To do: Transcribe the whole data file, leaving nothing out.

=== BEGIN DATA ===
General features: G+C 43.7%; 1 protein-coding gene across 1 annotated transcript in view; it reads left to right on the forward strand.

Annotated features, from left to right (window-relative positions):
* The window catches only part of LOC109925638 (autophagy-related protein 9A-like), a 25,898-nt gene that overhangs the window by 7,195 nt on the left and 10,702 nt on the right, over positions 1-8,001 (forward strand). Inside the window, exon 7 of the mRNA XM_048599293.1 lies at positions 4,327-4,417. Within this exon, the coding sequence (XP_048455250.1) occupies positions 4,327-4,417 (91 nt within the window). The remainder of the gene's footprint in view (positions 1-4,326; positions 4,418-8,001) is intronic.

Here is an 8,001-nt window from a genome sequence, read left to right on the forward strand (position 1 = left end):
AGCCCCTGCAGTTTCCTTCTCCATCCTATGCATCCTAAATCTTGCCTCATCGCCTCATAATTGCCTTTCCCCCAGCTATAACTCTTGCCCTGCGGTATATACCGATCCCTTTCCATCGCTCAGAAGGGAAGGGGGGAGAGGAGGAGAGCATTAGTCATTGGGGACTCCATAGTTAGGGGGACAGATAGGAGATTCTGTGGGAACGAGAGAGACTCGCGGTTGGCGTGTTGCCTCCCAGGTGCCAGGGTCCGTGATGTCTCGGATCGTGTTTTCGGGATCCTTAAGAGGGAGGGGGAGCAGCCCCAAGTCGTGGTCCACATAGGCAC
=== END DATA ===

General features: G+C 43.7%; 1 protein-coding gene across 1 annotated transcript in view; it reads left to right on the forward strand.

Annotated features, from left to right (window-relative positions):
* The window catches only part of LOC109925638 (autophagy-related protein 9A-like), a 25,898-nt gene that overhangs the window by 7,195 nt on the left and 10,702 nt on the right, over positions 1-8,001 (forward strand). Inside the window, exon 7 of the mRNA XM_048599293.1 lies at positions 4,327-4,417. Within this exon, the coding sequence (XP_048455250.1) occupies positions 4,327-4,417 (91 nt within the window). The remainder of the gene's footprint in view (positions 1-4,326; positions 4,418-8,001) is intronic.

Here is an 8,001-nt window from a genome sequence, read left to right on the forward strand (position 1 = left end):
AGCCCCTGCAGTTTCCTTCTCCATCCTATGCATCCTAAATCTTGCCTCATCGCCTCATAATTGCCTTTCCCCCAGCTATAACTCTTGCCCTGCGGTATATACCGATCCCTTTCCATCGCTCAGAAGGGAAGGGGGGAGAGGAGGAGAGCATTAGTCATTGGGGACTCCATAGTTAGGGGGACAGATAGGAGATTCTGTGGGAACGAGAGAGACTCGCGGTTGGCGTGTTGCCTCCCAGGTGCCAGGGTCCGTGATGTCTCGGATCGTGTTTTCGGGATCCTTAAGAGGGAGGGGGAGCAGCCCCAAGTCGTGGTCCACATAGGCAC